"coffee everyday, all day."
|<soundcloud url="https://soundcloud.com/okie-dokiee/landon-austin-armor" color="#99accc" height="20" width="21"></soundcloud>|
|full name||kathryn j brown|
|date of birth||january 25|
|nickname||kat, or kath|
Kathryn is a respectable height of 5'4, with a weight of 114, considered skinny. She has blonde brown ombré hair, soft and straight. Her eyes are hazel coloured and very soft, she tends to wink alot at passing boys. Her body shape is slim with muscle here and there, and her breasts are a small, good size.
Kathryn's personality tends to vary, but she is mostly known as energetic and smart. She drinks coffee almost 24/7 and wouldn't miss a single day without it. Even decafs count. Most of her life she has gotten all As,and she is quite a designer, in clothing and decor.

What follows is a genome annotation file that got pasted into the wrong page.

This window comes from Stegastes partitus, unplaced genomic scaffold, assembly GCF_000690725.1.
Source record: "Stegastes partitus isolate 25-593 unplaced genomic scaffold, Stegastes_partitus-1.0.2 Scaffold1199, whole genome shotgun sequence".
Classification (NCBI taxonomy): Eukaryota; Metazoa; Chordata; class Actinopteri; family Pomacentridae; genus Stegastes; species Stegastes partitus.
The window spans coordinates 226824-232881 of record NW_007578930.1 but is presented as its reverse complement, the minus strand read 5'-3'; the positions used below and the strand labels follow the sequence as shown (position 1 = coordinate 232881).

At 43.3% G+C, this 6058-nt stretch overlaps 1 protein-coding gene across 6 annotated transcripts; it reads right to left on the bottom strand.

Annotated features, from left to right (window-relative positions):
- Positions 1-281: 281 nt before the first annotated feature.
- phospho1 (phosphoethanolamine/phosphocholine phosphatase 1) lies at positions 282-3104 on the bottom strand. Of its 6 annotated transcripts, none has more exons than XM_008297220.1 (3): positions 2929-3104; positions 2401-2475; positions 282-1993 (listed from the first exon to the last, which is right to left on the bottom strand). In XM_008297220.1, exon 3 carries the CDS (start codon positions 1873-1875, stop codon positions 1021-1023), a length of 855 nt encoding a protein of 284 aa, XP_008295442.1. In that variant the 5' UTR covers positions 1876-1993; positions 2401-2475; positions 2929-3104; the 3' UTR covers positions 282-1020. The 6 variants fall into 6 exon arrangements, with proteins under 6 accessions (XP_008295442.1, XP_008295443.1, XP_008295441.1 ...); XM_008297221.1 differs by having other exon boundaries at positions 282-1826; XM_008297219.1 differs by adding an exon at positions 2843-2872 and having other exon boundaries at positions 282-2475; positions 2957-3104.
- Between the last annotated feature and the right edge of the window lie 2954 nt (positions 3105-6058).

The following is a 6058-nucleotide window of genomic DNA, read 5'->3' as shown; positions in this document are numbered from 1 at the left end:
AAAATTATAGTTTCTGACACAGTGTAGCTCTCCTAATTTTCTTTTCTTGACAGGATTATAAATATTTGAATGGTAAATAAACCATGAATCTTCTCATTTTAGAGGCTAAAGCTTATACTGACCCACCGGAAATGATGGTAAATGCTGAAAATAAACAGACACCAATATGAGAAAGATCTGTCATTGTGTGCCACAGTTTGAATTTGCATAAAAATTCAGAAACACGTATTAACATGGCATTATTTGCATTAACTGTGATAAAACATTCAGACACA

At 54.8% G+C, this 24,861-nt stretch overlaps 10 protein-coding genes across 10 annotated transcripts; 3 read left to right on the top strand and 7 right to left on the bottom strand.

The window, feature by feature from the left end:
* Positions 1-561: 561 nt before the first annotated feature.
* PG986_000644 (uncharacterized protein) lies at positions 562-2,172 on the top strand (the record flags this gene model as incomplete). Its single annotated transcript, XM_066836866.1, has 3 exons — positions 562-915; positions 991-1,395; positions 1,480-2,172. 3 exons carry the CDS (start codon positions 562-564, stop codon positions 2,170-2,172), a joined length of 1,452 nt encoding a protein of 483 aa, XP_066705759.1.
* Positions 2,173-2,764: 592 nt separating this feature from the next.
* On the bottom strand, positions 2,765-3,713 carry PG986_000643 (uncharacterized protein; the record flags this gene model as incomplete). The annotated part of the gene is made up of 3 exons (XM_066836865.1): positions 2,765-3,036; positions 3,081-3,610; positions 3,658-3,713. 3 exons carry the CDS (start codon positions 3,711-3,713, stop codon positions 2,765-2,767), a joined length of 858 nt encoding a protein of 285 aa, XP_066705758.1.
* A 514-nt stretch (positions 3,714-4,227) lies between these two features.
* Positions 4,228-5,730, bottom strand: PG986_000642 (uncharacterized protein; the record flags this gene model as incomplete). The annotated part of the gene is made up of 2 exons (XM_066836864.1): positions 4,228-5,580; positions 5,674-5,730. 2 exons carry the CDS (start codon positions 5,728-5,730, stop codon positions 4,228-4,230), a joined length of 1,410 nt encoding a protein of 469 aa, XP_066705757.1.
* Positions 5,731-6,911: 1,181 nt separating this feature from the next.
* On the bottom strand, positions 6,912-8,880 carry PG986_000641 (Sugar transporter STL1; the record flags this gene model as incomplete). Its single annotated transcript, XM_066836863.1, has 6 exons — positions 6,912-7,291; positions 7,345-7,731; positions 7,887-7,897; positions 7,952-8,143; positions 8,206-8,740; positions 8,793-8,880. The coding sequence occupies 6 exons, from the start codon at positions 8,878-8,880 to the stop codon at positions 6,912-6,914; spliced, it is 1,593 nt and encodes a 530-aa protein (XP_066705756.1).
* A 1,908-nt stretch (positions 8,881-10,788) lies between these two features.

My name is Kathryn. Kathryn Josie Brown. I'm 17 years old and I'm from Sydney, Australia. It's gorgeous. I grew up right beside a beach, and the water is practically my second home. I recommend visiting. I love it here. Correction. Loved it here.
My parents, Andrew Lachinski and Sarah Brown, moved to Australia from the states when they were newlyweds. You see, my father's parents, who are respectable religious people, didn't approve of him dating my mother, who was poorer at the time, she smoked, she skipped class, and her house was dark and musty. My mother's parents didn't give a flying hooray about her. But when they met, it was truly love at first sight. They weren't supposed to be together, so after college, after high school, they eloped and moved far away. Then my mother found out she was pregnant. With me, of course.